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Sargassum seaweed in the Caribbean: A major public health problem still unsolved

Dabor Resiere1, Hatem Kallel2, Jonathan Florentin1, Rishika Banydeen3, Keats Compton1, Papa Gueye1, Hossein Mehdaoui1, Remi Neviere3,4

1 Department of Critical Care Medicine, University Hospital of Martinique, Fort-de-France, Martinique, France
2 Department of Critical Care Medicine, General Hospital of Cayenne, Cayenne, France;
3 Department of Clinical Research, CHU Martinique (University Hospital of Martinique), Fort-de-France, France
4 Department of Cardiology, CHU Martinique (University Hospital of Martinique), Fort-de-France, France

DOI: 10.7189/jogh.13.03017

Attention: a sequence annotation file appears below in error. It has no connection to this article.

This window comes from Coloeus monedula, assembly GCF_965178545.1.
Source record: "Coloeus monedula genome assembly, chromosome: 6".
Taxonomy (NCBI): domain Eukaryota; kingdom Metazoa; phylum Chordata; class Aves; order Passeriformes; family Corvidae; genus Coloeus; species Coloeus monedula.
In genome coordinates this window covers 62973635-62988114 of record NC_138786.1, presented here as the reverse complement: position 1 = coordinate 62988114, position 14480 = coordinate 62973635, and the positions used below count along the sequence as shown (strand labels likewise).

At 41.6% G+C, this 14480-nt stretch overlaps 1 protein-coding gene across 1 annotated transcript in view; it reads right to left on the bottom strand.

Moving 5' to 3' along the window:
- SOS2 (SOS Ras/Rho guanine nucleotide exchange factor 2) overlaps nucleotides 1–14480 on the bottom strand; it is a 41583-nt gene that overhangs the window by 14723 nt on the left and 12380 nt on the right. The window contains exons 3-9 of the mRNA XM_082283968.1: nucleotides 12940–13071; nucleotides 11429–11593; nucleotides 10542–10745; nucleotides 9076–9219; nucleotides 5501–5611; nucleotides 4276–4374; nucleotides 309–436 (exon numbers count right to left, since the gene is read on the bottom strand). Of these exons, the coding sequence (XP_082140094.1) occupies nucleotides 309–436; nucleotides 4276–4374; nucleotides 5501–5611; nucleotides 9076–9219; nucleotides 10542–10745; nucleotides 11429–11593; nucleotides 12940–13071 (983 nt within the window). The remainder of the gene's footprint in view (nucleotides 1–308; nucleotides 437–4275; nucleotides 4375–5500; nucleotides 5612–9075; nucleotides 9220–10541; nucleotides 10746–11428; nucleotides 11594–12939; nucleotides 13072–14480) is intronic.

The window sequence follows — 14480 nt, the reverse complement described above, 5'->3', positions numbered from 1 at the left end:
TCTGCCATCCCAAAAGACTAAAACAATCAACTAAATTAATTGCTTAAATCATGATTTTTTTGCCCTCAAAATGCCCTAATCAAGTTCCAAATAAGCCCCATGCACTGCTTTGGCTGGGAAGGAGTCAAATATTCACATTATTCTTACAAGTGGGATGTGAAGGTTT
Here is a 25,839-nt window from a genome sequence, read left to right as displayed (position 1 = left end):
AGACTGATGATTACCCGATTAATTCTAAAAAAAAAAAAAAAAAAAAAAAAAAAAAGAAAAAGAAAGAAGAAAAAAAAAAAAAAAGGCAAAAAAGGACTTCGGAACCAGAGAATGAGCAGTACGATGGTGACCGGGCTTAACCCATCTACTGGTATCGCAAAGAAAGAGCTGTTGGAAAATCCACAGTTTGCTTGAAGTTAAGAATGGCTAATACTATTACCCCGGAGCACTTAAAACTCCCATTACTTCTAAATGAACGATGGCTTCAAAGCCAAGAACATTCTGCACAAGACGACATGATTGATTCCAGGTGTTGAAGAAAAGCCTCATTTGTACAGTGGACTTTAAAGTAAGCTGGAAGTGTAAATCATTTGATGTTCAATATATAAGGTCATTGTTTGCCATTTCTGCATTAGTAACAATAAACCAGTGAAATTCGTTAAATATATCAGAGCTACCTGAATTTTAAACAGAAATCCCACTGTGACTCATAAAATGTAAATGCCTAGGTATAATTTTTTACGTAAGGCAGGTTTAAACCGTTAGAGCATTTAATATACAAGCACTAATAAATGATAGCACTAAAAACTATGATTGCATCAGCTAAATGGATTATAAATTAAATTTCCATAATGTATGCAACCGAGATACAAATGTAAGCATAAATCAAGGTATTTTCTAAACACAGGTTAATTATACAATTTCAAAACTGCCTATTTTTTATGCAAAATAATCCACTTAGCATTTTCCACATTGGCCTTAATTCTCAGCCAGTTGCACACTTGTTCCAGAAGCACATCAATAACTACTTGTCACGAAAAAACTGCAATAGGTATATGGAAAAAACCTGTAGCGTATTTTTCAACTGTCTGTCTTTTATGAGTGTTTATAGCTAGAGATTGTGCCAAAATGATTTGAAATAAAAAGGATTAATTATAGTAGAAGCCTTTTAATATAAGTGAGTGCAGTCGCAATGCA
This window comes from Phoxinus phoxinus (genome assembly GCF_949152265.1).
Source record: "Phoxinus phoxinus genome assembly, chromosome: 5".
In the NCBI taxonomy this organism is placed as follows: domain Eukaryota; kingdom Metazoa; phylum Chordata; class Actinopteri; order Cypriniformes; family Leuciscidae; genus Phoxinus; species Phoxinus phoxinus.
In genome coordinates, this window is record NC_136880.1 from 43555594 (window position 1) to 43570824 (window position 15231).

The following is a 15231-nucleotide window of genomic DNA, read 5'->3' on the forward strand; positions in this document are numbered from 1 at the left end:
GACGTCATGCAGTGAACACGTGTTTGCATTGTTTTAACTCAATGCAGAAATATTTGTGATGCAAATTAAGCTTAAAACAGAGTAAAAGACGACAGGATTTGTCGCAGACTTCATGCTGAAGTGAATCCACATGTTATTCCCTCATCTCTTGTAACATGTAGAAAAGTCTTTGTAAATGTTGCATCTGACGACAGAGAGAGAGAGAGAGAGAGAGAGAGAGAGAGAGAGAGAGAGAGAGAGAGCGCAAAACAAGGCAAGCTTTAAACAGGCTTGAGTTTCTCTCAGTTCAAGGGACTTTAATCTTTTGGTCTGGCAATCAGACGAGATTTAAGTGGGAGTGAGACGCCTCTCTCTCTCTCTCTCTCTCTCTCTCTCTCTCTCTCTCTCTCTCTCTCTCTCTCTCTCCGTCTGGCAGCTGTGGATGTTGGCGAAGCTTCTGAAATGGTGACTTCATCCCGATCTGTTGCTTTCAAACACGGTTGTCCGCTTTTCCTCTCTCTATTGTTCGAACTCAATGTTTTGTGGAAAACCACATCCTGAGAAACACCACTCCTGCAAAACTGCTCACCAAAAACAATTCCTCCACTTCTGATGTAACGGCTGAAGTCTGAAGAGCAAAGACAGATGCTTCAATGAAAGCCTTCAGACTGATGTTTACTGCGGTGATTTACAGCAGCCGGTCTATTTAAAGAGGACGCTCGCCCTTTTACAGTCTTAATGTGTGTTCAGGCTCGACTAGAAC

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Photo: Fishing village of Praslin, Saint-Lucia east (Atlantic) coast. Source: personal collection of Keats Compton, a member of the group. He has provided consent to publish.

For the past decade (beginning in 2011), excessive quantities of sargassum have been accumulating not only in the Caribbean Sea (Photo) but in Central America, North America, and Africa [13]. During this period, practically all governmental focus in the Caribbean has been directed mainly on coastline cleanup (as a response to pressure from fishing communities whose vessels were often marooned) and agro-processing of the weed into fertilizer or landfills. Fishing communities tend to be concentrated in rural areas and make significant contributions to the local economies and can jointly command governments’ attention, as with the focus on clearance for marooned boats. Governments would not, however, help with the repair of damaged engines.